Operated by First Pioneer, its purpose was a short circular route directing shoppers to the Phoenix Market Hall and the shops on Stamford Street. The route took in Wellington Road, Penny Meadow, St. Michael’s Square, Stamford Street and returned to the bus station via Booth Street and Gas Street. The route launched in 2005 as a free bus service, and for a brief period continued to the Cineworld Multiplex at Ashton Moss.
What happened next? Route 300 was withdrawn in November 2007, weeks before the service would have served its purpose fully (towards Christmas). The Ashton Moss section of the route was scrapped a year earlier after Mayne of Manchester and Stagecoach Manchester diverted the 7 and 217 routes to stop at Lord Sheldon Way. A year later, Stockport’s town centre shuttle service was launched – ironically using the number 300!
8: Manchester – Macclesfield – Leek – Derby (201):
Sorely missed in Greater Manchester are the heady days of the long distance bus services using dual purpose vehicles. Its apogee came in the mid 1960s when North Western Road Car Company operated services to Macclesfield, Northwich and Derby. One example was the 201. This route (in another form) was also inherited by SELNEC after North Western’s North East Cheshire operations were absorbed.
In contrast to the TransPeak route to Derby and Nottingham via Buxton, the 201 followed the route of the 192 up to Hazel Grove and continued to Macclesfield, Leek and Ashbourne before reaching Derby bus station. In the mid 1990s, GM Buses South operated the route using former Charterplan owned coaches.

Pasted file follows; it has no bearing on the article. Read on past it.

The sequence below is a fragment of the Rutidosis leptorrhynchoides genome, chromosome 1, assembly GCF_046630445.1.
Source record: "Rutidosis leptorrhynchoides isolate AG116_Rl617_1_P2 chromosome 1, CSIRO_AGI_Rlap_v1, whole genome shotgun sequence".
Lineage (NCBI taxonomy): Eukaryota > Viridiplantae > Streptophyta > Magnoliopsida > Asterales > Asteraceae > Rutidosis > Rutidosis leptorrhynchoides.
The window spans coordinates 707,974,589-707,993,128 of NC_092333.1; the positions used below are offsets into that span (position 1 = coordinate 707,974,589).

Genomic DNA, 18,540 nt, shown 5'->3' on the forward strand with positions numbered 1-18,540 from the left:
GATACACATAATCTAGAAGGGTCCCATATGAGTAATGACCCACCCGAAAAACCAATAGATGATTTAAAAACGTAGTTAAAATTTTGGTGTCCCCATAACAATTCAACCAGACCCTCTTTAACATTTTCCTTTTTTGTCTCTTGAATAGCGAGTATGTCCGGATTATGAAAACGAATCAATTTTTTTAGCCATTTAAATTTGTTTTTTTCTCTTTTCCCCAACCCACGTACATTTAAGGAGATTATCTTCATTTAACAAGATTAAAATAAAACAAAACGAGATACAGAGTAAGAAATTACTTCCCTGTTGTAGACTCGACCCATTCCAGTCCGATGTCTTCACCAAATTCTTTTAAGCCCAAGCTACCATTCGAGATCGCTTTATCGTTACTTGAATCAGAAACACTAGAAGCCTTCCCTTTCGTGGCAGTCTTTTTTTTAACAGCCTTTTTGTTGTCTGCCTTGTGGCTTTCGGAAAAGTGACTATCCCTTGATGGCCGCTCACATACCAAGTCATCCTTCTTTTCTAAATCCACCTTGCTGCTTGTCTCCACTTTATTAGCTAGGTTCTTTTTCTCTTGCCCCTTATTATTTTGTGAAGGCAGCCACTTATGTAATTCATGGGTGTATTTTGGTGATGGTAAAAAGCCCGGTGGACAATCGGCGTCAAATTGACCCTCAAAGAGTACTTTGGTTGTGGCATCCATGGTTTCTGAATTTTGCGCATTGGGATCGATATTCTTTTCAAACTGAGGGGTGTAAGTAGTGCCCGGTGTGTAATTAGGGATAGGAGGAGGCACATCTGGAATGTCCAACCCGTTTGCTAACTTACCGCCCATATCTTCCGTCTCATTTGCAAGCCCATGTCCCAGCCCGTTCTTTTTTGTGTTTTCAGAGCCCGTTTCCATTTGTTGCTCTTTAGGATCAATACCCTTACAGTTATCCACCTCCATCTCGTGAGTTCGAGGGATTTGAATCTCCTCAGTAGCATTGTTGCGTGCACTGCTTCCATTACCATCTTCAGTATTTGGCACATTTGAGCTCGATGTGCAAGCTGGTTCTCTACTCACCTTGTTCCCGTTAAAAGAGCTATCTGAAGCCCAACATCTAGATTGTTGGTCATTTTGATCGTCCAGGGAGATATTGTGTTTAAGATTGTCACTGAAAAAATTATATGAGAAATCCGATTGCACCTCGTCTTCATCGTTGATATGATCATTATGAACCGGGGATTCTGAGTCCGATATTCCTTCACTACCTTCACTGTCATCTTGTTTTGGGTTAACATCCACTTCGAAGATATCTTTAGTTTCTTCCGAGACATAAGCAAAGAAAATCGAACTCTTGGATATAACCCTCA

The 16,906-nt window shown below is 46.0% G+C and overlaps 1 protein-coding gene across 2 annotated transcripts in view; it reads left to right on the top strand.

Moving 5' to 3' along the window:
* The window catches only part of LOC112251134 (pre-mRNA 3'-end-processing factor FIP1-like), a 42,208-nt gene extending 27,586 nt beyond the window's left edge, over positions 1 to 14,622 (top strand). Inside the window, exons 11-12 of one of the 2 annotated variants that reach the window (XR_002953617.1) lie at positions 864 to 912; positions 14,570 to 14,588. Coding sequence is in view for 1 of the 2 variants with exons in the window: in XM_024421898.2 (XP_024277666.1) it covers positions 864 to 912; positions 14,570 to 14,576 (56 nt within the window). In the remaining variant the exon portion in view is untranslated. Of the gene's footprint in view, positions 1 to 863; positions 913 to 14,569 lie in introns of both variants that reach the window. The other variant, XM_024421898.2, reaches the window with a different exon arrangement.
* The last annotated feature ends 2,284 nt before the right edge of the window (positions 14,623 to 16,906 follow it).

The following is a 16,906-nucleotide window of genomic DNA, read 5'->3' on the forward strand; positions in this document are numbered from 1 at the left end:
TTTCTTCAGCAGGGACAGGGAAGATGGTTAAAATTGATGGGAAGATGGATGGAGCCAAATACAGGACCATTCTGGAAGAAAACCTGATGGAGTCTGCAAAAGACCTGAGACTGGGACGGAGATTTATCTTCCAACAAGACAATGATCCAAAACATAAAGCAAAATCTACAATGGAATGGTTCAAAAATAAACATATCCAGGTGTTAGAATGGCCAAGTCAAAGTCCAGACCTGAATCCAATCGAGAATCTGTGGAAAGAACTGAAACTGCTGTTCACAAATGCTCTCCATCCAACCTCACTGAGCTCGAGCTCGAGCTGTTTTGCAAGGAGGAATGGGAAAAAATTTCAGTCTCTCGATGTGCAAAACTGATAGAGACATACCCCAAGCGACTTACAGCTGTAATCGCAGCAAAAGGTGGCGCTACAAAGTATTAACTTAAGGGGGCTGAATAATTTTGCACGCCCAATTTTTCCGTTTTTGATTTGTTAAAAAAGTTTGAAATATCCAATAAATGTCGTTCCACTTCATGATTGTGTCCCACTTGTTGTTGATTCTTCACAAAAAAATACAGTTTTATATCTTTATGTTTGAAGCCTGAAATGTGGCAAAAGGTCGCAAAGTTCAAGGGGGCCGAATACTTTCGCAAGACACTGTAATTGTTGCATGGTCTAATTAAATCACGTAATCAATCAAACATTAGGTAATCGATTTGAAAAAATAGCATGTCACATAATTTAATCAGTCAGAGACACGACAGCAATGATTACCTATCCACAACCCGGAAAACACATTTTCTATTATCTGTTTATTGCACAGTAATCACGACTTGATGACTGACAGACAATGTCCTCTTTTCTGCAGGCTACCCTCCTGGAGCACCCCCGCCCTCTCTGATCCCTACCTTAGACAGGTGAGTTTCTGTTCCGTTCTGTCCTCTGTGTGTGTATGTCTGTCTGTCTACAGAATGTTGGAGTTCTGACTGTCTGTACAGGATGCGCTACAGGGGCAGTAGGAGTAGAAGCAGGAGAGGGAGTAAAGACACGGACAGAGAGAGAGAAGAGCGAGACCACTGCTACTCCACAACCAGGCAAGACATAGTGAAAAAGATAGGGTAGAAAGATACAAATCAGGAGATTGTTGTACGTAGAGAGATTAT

What happened next? The route was renumbered X1 and operated by First Manchester and First PMT. The service was withdrawn by First in May 2003 (also the same month as the 400 Trans-Lancs Express) and taken over by Trent Barton. The following year saw the service reduced even further: the Manchester to Macclesfield section was no more; the Macclesfield to Ashbourne section was renumbered 107 and taken over by local independent Clowes. The Ashbourne to Derby section became Arriva North Midlands route 108 (also continuing to Mayfield).
From 2005 to 2010, a Sundays only service was operated by D&G Coaches between Stockport and Leek, with Monday to Saturday services between Stockport and Macclesfield operated by BakerBus service 93 (late Arriva Cheshire service 393).
9: Oldham – Ripponden – Halifax (562):
One of the most scenic bus journeys into West Yorkshire was the 562 from Oldham to Halifax. Taking in Denshaw and Rishworth, the route was operated solely by Yorkshire Rider from 1989 to 2002. After then, Yorkshire Rider (with Halifax and Calderdale operations renamed First Halifax) shared the route with First Manchester (from its Oldham and Tameside depots). The service had its roots in Yelloway service 556 from 1987 to 1988 before being operated by Crosville for a short period in 1989.